Developing Relationships: An Interview with Jeff Horvath
Jeff Horvath is a member of the Ojibways of Onigaming in north-western Ontario. This September he became the principal of Morely Community School in Alberta. Prior to this, he served as principal at the Tsuut’ina Nation High School. Jeff is also a doctoral candidate at the University of Calgary in Educational Leadership. He rejoined the Board of Directors of Outward Bound Canada in 2021, having previously served from 2012-2019. He was also a former Outward Bound instructor taking students on multi-week expeditions in the mountains and lakes of this country. Jeff is an Assistant Hiking Guide for the Association of Canadian Mountain Guides and serves on the board of directors for Spirit North. He lives in Canmore, Alberta, with his wife, Genevieve, and their two children.
Jeff Horvath spoke with John McAlister about his history with Outward Bound Canada and his hopes for the future.
Welcome back to Outward Bound Canada. What led you to rejoin the Board of Directors?
In conversations with Andrew Young, the Executive Director, I learned that OBC was searching for Indigenous representation for the board. I left the board in 2019, not for any particular reason other than I thought the time felt right. If anything, the distance from my home in Canmore to Toronto was a challenge. It was at this time I got involved with Spirit North, a charity that supports Indigenous youth through cross-country skiing and other activities. I’m good friends with Beckie Scott, the CEO, and since they were based in Canmore, it was easier to stay involved. However, with the COVID -19 Pandemic, everything changed. The OBC board moved online and maintained regular meetings. With this shift for the whole organization, I felt I could stay better connected since we were all in the same boat. And since OBC was wanting help with Indigenous programming it made sense for me to rejoin the board. I was back on in June 2021. I was relieved I didn’t have to return my OBC paddle that was gifted to me when I left.
What is your most meaningful memory from your history with Outward Bound?
The creation of SAGE. It was a program for Indigenous students from the Stoney Nation in Alberta. We took students from our school in Canmore on expeditions throughout the school year. Whether it was backpacking in the Rockies or paddling the North Saskatchewan River or even sea kayaking in Clayoquot Sound, these experiences were profound for me and my students. Also, I have to mention Homeplace. That was the base camp for programs in NW Ontario and where I became an OBC instructor. The expeditions I helped instruct were transformational for me. The lakes and rivers taught me so much about life, my path and my life.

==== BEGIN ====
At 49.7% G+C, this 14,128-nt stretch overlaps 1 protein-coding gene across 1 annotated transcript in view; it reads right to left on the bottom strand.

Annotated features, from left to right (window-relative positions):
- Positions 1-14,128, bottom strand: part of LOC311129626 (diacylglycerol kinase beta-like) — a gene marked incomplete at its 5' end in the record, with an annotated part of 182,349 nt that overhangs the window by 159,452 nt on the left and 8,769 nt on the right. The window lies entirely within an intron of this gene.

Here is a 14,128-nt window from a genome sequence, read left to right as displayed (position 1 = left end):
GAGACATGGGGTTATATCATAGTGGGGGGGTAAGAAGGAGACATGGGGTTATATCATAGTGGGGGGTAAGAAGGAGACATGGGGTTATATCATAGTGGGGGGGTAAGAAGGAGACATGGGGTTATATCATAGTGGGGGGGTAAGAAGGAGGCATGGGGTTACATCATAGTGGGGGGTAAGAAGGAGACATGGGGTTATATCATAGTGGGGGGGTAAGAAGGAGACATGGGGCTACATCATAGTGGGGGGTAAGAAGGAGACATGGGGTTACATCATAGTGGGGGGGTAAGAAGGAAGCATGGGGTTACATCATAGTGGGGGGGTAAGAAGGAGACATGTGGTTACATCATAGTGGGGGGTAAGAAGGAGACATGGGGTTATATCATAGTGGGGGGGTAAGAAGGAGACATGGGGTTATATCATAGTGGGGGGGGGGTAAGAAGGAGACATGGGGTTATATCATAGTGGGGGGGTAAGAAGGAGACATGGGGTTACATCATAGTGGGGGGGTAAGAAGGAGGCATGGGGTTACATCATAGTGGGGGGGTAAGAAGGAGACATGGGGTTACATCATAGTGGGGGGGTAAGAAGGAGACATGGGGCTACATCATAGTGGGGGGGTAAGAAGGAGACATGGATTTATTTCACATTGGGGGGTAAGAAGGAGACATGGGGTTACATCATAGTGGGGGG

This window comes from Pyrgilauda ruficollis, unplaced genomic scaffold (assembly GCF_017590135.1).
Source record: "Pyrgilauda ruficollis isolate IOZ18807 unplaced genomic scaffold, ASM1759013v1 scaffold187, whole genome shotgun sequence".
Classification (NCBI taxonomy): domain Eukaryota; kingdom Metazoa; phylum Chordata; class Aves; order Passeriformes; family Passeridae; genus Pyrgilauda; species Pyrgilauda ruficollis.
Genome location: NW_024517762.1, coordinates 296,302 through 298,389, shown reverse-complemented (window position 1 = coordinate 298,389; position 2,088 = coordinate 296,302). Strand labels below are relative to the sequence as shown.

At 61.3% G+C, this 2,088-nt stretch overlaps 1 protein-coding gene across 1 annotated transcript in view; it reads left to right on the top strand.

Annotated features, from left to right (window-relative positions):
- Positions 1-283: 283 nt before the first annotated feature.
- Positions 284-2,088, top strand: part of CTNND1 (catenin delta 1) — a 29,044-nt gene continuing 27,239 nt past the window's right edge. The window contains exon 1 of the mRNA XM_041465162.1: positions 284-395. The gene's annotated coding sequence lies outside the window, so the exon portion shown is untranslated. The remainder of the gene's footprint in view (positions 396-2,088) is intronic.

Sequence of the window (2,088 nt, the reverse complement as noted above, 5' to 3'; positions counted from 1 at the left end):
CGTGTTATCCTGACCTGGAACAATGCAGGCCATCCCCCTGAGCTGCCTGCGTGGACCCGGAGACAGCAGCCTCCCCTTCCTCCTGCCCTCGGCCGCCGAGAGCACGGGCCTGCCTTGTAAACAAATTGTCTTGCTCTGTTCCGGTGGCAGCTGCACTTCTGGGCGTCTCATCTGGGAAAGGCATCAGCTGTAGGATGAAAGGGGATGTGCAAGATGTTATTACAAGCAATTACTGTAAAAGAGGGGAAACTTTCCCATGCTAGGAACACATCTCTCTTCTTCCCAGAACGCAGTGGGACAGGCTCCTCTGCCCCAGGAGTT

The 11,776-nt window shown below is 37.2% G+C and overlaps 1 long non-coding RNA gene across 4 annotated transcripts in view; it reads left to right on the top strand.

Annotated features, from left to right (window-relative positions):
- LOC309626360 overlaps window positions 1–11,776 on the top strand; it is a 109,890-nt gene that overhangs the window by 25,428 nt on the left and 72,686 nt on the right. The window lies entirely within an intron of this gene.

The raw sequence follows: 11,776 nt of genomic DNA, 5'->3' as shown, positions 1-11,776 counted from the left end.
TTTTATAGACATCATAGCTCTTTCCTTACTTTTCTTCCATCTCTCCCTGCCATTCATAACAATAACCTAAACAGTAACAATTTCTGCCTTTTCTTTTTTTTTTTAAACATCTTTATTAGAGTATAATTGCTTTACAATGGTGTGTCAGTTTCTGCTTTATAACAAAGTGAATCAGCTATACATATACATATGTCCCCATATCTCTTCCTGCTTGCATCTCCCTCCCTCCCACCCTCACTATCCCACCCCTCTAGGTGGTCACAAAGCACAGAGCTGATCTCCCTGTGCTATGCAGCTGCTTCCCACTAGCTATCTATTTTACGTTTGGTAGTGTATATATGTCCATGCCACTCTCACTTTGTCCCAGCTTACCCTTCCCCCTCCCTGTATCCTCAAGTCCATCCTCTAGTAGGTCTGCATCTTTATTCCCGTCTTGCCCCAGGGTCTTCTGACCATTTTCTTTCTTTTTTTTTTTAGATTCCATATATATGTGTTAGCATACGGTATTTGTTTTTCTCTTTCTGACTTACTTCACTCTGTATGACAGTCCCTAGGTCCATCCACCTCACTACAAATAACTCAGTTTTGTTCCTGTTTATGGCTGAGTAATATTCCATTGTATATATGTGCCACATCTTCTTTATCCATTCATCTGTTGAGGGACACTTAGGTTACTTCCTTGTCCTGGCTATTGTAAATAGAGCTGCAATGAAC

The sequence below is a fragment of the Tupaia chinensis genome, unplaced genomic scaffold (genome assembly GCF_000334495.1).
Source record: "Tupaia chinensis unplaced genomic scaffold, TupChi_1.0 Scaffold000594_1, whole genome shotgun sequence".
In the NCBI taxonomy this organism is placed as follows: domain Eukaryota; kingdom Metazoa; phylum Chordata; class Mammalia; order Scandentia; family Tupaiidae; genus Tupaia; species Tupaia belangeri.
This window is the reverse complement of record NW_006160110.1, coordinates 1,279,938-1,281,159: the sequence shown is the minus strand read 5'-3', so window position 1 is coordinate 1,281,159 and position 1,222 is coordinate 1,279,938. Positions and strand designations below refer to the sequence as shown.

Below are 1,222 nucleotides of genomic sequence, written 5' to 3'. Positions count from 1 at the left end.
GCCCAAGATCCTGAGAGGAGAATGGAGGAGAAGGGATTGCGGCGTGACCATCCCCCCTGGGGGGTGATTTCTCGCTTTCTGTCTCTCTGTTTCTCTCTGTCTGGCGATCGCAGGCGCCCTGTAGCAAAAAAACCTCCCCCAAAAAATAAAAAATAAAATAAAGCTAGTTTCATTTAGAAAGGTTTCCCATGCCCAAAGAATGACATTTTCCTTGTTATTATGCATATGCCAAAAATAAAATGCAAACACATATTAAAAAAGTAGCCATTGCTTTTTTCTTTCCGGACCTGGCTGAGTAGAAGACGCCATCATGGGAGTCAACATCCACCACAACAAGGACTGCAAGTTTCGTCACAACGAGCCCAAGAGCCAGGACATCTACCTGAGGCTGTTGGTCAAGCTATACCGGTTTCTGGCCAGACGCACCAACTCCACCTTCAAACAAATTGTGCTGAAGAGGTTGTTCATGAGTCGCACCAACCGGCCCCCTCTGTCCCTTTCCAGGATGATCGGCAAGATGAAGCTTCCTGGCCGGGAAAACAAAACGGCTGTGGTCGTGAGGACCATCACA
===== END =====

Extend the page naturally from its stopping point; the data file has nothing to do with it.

The pandemic has had a significant negative impact on the social and emotional development of many children and youth. How do you see Outward Bound playing a role in addressing this?
I believe that connection to the land can heal. It is part of being human. When the time is right I will get my students on the land. To breathe the air and cherish this experience. The pandemic has been very hard on many of us but getting young people on the land will help.
From your perspective as an educator and school principal, why should educational institutions seek out opportunities for outdoor education and adventure?
The value of outdoor education is significant. The personal growth that one can develop transfers to their academic lives and that benefits the school and its mission.
As an Indigenous leader, teacher and father, what do you hope for in regards to the future of Indigenous youth and communities?
We are on a road of Reconciliation. It has started. It will be a long road as the damage has been severe and may take generations but we are now on that road. My hope is for our children to have the same opportunity as other Canadian children.
As an organization that serves both Indigenous and non-Indigenous young people and operates on the traditional lands of Indigenous Peoples, how can Outward Bound create more meaningful opportunities to promote truth and foster reconciliation?
I feel that awareness is the most important thing. For our groups to be aware of the land that they travel on and whose traditional territory we visit. It would be wonderful to develop relationships with the communities that have their traditional territory as places we go. To one day set up protocols with these nations to give blessings to our groups. I remember I once did a self guided trip on the Nahanni and visited the local regional chief. I gave him tobacco and asked him for permission to travel on their land. He was surprised and honoured by the gesture. He told me that he really appreciated this and gave me and my family his blessing. That is something we should strive for.